Residential home construction is at its highest level in four years. The pickup in momentum during the month of September bodes well for job creation, consumer spending, and the economic recovery.
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A seasonally adjusted annual rate of 872,000 exceeded analysts’ estimates. The Commerce Department said new construction rose 15% in August and 34.8% from September 2011.
When the rate becomes sustainable, it could contribute as much as 2% to US gross domestic product (GDP). That could take three to four years but the pace is being set now.
Some analysts say the increase in home building could further reduce the unemployment rate.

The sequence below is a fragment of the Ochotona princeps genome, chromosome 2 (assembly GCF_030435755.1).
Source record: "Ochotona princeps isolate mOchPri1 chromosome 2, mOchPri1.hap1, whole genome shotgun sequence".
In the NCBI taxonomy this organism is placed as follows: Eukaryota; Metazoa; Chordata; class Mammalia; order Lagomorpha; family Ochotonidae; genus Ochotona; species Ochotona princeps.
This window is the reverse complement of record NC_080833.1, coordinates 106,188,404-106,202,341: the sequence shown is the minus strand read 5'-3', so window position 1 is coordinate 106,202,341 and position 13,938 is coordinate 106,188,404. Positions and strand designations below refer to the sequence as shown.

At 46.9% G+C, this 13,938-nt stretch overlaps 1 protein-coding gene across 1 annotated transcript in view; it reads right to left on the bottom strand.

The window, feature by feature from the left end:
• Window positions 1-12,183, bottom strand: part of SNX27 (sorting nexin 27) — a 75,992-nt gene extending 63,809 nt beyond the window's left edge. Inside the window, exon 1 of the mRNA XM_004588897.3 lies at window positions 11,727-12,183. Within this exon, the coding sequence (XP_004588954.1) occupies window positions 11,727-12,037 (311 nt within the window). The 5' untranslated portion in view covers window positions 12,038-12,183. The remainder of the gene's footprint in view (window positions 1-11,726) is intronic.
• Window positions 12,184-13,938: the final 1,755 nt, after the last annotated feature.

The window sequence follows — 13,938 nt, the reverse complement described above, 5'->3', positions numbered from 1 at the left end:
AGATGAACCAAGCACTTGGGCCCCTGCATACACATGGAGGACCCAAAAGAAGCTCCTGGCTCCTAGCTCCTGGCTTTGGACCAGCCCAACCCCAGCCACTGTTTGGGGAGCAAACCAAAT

Construction workers are a major segment of the unemployed so if they begin to find work, it will have a particular impact on the unemployment rate.
Increasingly, a dichotomy is developing between consumers who are becoming more confident as a result of improvement in the housing markets and businesses that are still reluctant to make big investments.
Businesses are waiting to see how the upcoming election turns out and are uncertain about pending tax law changes.
Consumers do not seem to be as aware of the impact the fiscal cliff may have or of the continuing drag from the European crisis. Housing industry experts say that pent up demand
may be kicking in and that builders will have to ramp up quickly to meet it.